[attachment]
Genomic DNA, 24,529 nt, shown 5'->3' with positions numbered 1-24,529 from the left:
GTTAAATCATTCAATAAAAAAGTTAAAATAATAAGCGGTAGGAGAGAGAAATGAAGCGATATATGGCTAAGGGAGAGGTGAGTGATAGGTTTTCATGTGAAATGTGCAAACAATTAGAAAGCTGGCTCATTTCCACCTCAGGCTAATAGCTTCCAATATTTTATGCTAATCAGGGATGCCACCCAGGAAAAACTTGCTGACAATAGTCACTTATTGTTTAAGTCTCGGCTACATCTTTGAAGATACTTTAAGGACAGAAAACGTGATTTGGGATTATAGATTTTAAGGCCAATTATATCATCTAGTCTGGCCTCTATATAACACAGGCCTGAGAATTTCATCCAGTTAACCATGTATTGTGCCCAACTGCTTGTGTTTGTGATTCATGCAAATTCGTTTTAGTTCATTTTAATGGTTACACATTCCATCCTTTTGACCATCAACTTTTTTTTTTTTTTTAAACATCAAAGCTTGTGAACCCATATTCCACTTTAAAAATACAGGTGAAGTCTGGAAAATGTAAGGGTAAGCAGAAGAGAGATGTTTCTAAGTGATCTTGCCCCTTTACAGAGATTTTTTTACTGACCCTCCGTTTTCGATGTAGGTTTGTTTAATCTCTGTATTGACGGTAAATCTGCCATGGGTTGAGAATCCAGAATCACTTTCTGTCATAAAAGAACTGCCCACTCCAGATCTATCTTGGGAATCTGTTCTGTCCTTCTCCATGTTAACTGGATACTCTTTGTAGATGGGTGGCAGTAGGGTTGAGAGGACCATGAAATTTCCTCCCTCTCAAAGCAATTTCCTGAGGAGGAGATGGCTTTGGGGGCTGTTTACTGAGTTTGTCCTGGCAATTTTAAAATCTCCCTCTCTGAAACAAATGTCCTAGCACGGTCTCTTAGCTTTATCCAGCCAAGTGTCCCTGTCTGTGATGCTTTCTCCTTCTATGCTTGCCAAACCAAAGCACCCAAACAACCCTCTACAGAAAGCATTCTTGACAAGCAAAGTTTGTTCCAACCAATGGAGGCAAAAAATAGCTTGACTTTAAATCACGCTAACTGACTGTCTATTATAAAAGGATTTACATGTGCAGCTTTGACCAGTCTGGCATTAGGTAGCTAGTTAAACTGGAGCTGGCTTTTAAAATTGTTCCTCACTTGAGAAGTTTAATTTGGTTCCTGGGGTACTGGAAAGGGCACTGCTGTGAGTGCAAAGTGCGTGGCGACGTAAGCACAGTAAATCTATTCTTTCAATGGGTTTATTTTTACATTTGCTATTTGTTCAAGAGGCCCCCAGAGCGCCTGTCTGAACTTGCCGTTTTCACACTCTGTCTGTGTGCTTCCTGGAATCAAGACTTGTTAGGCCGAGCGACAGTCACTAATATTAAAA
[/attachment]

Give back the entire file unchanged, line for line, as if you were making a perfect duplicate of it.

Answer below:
Genomic DNA, 24,529 nt, shown 5'->3' with positions numbered 1-24,529 from the left:
GTTAAATCATTCAATAAAAAAGTTAAAATAATAAGCGGTAGGAGAGAGAAATGAAGCGATATATGGCTAAGGGAGAGGTGAGTGATAGGTTTTCATGTGAAATGTGCAAACAATTAGAAAGCTGGCTCATTTCCACCTCAGGCTAATAGCTTCCAATATTTTATGCTAATCAGGGATGCCACCCAGGAAAAACTTGCTGACAATAGTCACTTATTGTTTAAGTCTCGGCTACATCTTTGAAGATACTTTAAGGACAGAAAACGTGATTTGGGATTATAGATTTTAAGGCCAATTATATCATCTAGTCTGGCCTCTATATAACACAGGCCTGAGAATTTCATCCAGTTAACCATGTATTGTGCCCAACTGCTTGTGTTTGTGATTCATGCAAATTCGTTTTAGTTCATTTTAATGGTTACACATTCCATCCTTTTGACCATCAACTTTTTTTTTTTTTTTAAACATCAAAGCTTGTGAACCCATATTCCACTTTAAAAATACAGGTGAAGTCTGGAAAATGTAAGGGTAAGCAGAAGAGAGATGTTTCTAAGTGATCTTGCCCCTTTACAGAGATTTTTTTACTGACCCTCCGTTTTCGATGTAGGTTTGTTTAATCTCTGTATTGACGGTAAATCTGCCATGGGTTGAGAATCCAGAATCACTTTCTGTCATAAAAGAACTGCCCACTCCAGATCTATCTTGGGAATCTGTTCTGTCCTTCTCCATGTTAACTGGATACTCTTTGTAGATGGGTGGCAGTAGGGTTGAGAGGACCATGAAATTTCCTCCCTCTCAAAGCAATTTCCTGAGGAGGAGATGGCTTTGGGGGCTGTTTACTGAGTTTGTCCTGGCAATTTTAAAATCTCCCTCTCTGAAACAAATGTCCTAGCACGGTCTCTTAGCTTTATCCAGCCAAGTGTCCCTGTCTGTGATGCTTTCTCCTTCTATGCTTGCCAAACCAAAGCACCCAAACAACCCTCTACAGAAAGCATTCTTGACAAGCAAAGTTTGTTCCAACCAATGGAGGCAAAAAATAGCTTGACTTTAAATCACGCTAACTGACTGTCTATTATAAAAGGATTTACATGTGCAGCTTTGACCAGTCTGGCATTAGGTAGCTAGTTAAACTGGAGCTGGCTTTTAAAATTGTTCCTCACTTGAGAAGTTTAATTTGGTTCCTGGGGTACTGGAAAGGGCACTGCTGTGAGTGCAAAGTGCGTGGCGACGTAAGCACAGTAAATCTATTCTTTCAATGGGTTTATTTTTACATTTGCTATTTGTTCAAGAGGCCCCCAGAGCGCCTGTCTGAACTTGCCGTTTTCACACTCTGTCTGTGTGCTTCCTGGAATCAAGACTTGTTAGGCCGAGCGACAGTCACTAATATTAAAA